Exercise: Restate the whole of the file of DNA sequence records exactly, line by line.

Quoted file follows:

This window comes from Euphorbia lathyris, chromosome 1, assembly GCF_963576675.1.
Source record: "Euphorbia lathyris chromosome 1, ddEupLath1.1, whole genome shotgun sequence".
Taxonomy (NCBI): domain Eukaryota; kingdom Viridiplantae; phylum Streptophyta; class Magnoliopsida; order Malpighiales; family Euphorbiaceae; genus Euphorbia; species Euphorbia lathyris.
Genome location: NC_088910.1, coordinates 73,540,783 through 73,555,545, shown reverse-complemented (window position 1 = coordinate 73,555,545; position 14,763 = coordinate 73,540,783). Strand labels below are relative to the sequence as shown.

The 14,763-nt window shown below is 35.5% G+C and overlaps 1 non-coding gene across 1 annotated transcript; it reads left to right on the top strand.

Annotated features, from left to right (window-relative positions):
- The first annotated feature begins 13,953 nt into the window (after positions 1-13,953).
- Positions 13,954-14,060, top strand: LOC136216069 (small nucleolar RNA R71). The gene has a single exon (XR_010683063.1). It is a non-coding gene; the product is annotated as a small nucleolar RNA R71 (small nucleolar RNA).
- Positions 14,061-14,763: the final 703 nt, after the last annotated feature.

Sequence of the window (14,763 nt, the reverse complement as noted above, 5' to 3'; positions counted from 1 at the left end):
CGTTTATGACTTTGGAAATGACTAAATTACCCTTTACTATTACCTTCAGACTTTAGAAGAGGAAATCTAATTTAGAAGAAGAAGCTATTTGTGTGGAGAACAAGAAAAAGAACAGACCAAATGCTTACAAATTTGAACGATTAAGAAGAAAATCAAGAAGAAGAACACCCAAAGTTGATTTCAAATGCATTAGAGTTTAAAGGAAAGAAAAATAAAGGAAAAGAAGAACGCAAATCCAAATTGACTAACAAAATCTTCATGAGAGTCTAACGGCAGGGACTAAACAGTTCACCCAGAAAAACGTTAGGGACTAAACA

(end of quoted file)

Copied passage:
This window comes from Euphorbia lathyris, chromosome 1, assembly GCF_963576675.1.
Source record: "Euphorbia lathyris chromosome 1, ddEupLath1.1, whole genome shotgun sequence".
Taxonomy (NCBI): domain Eukaryota; kingdom Viridiplantae; phylum Streptophyta; class Magnoliopsida; order Malpighiales; family Euphorbiaceae; genus Euphorbia; species Euphorbia lathyris.
Genome location: NC_088910.1, coordinates 73,540,783 through 73,555,545, shown reverse-complemented (window position 1 = coordinate 73,555,545; position 14,763 = coordinate 73,540,783). Strand labels below are relative to the sequence as shown.

The 14,763-nt window shown below is 35.5% G+C and overlaps 1 non-coding gene across 1 annotated transcript; it reads left to right on the top strand.

Annotated features, from left to right (window-relative positions):
- The first annotated feature begins 13,953 nt into the window (after positions 1-13,953).
- Positions 13,954-14,060, top strand: LOC136216069 (small nucleolar RNA R71). The gene has a single exon (XR_010683063.1). It is a non-coding gene; the product is annotated as a small nucleolar RNA R71 (small nucleolar RNA).
- Positions 14,061-14,763: the final 703 nt, after the last annotated feature.

Sequence of the window (14,763 nt, the reverse complement as noted above, 5' to 3'; positions counted from 1 at the left end):
CGTTTATGACTTTGGAAATGACTAAATTACCCTTTACTATTACCTTCAGACTTTAGAAGAGGAAATCTAATTTAGAAGAAGAAGCTATTTGTGTGGAGAACAAGAAAAAGAACAGACCAAATGCTTACAAATTTGAACGATTAAGAAGAAAATCAAGAAGAAGAACACCCAAAGTTGATTTCAAATGCATTAGAGTTTAAAGGAAAGAAAAATAAAGGAAAAGAAGAACGCAAATCCAAATTGACTAACAAAATCTTCATGAGAGTCTAACGGCAGGGACTAAACAGTTCACCCAGAAAAACGTTAGGGACTAAACA